Summer 2022


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A Molecular Understanding of Antibiotics

Antibiotics are good at killing pathogens, but they also eliminate beneficial gut bacteria. This makes patients more prone to reinfection and sets the stage for drug-resistant strains to emerge. With this problem in mind, a group of researchers from the CALS biochemistry department took a close look at an antibiotic that kills only one or a few species of bacteria. Called fidaxomicin, it’s used to treat the common healthcare-associated infections caused by Clostridium difficile. The researchers demonstrated at a molecular level how fidaxomicin selectively targets C. diff while sparing innocent bacterial bystanders. The findings, detailed in Nature, might help scientists develop new narrow-spectrum antibiotics against other pathogens.

Carbon-Capturing Livestock

A team of scientists, including researchers from the soil science and agronomy departments, recently studied the carbon storage effects of multiple soil health practices. They found that, compared to a conventional corn field with annual tillage, 18–29% more organic carbon and matter accumulated in perennial pastures that were managed with rotational livestock grazing, highlighting this method’s potential role in climate-smart agriculture. The researchers used data from the 29-year-old Wisconsin Integrated Cropping Systems Trial and published results in the Proceedings of the National Academy of Sciences.

To Graze or Not To Graze?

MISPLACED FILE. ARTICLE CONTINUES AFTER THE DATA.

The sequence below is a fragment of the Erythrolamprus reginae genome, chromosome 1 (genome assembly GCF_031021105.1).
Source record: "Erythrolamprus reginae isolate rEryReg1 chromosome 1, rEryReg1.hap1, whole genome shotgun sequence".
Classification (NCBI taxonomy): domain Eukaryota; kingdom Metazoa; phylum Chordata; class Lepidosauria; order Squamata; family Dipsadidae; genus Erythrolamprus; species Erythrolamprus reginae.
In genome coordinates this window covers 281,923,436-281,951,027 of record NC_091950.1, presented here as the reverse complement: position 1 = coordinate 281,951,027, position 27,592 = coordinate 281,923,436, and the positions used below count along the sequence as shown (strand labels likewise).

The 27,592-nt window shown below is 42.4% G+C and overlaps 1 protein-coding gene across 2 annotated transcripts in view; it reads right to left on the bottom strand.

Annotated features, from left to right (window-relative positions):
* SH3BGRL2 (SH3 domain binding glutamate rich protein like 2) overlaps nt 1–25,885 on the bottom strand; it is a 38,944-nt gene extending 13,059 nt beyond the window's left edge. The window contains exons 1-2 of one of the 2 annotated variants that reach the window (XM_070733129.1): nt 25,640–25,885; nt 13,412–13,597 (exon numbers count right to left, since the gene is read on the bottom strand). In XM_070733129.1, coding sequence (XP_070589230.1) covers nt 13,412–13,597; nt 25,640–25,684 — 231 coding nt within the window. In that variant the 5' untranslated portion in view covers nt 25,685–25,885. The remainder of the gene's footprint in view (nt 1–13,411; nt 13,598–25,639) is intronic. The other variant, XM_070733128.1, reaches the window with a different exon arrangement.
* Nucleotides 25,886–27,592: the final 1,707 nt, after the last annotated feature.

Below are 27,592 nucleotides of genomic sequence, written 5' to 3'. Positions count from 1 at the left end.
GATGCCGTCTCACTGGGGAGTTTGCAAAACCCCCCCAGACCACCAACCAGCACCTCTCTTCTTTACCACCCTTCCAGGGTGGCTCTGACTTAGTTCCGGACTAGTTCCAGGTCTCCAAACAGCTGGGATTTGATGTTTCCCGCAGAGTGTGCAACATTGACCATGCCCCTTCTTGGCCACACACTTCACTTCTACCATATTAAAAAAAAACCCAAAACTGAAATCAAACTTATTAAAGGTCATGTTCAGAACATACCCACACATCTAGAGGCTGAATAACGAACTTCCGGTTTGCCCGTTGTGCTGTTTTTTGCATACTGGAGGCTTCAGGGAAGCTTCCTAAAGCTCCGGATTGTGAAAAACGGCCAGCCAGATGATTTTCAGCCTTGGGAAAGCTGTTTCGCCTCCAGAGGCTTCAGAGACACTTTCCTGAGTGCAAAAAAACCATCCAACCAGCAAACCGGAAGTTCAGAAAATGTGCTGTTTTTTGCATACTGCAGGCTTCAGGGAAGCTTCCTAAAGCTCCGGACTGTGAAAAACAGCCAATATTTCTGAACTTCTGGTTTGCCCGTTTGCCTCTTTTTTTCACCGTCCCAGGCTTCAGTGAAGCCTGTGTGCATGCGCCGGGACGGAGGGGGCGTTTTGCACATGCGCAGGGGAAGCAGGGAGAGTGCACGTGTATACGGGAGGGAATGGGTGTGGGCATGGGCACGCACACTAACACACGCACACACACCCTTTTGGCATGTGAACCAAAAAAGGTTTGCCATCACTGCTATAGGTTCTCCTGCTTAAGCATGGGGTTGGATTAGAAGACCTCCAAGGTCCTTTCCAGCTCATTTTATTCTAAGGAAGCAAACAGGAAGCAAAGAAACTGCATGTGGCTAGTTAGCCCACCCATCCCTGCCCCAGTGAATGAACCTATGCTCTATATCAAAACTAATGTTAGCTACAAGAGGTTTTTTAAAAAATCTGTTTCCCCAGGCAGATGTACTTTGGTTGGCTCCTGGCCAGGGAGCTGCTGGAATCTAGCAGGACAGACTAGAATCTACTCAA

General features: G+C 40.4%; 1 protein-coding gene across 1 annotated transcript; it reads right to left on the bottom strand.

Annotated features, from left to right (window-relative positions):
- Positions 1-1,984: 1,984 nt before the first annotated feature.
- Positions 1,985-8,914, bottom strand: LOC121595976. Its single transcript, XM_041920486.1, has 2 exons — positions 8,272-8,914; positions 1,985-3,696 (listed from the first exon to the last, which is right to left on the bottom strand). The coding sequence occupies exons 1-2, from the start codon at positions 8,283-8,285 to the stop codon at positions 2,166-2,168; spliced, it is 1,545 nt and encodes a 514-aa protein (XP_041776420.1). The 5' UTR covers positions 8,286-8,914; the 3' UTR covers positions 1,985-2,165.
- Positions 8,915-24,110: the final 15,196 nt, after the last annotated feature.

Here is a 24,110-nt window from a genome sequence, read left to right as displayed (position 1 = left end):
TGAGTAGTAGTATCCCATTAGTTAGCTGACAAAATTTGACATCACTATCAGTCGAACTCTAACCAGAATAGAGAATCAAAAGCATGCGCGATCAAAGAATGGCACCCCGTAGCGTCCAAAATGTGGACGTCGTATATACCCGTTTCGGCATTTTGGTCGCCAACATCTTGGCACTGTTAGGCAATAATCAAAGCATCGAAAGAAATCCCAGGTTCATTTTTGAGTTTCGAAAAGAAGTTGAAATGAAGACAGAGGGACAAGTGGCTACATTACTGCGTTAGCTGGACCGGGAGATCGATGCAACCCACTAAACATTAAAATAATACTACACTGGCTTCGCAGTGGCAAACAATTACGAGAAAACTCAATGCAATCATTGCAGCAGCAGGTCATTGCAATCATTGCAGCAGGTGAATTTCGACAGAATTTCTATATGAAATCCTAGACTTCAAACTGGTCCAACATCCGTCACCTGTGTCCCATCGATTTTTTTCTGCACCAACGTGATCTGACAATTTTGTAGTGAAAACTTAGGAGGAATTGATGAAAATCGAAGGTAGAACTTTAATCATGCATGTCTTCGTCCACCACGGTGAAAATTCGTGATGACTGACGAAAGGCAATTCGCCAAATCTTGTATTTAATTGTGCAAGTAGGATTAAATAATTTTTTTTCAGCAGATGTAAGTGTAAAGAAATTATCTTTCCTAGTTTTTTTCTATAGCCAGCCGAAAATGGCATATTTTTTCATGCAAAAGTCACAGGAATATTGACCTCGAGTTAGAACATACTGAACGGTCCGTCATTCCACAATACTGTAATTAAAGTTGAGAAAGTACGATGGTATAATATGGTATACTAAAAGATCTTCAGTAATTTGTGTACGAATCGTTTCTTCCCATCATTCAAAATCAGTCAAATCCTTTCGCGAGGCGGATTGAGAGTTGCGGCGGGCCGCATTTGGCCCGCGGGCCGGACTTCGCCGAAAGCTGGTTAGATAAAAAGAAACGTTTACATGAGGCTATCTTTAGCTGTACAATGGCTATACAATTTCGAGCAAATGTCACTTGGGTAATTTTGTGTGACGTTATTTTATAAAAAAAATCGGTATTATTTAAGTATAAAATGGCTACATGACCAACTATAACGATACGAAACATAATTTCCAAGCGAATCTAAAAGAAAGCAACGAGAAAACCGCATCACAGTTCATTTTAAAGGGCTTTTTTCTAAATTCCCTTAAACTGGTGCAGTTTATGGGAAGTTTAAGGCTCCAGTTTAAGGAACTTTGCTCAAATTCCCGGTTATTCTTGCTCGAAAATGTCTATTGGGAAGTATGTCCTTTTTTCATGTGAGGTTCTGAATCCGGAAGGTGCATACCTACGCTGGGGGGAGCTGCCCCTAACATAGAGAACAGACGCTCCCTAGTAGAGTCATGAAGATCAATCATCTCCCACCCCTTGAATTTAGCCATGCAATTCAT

One way dairy operations can reduce costs is by raising heifers via managed grazing on pastureland rather than in confinement. But the transition to this system can be fraught with unknowns. Thankfully, the Heifer Grazing Compass is helping dairy farmers predict and understand the cash flow and long-term financial outcomes of making the switch. The new tool, developed by the Center for Integrated Agricultural Systems and Grassland 2.0, demonstrates that raising heifers using managed grazing results in savings of 25–50% per head per day and labor savings of 50–75%.

Less Water, Same Yield

A recent study by assistant professor Yi Wang and Ph.D. student Trevor Crosby of the horticulture department challenges the traditional practice of over-irrigating potato plants as an insurance policy for a marketable crop. The study, published in the journal Sustainability, was conducted over two years in the Upper Midwest. It found that deficit irrigation (as low as 75% of the estimated amount of water the plants would consume each day) during the late growing season did not lead to any significant differences in potato yield and quality as compared to overwatering by 125%.

This article was posted in Basic Science, Changing Climate, Economic and Community Development, Findings, Food Systems, Healthy Ecosystems, Summer 2022 and tagged , , , , , , , , .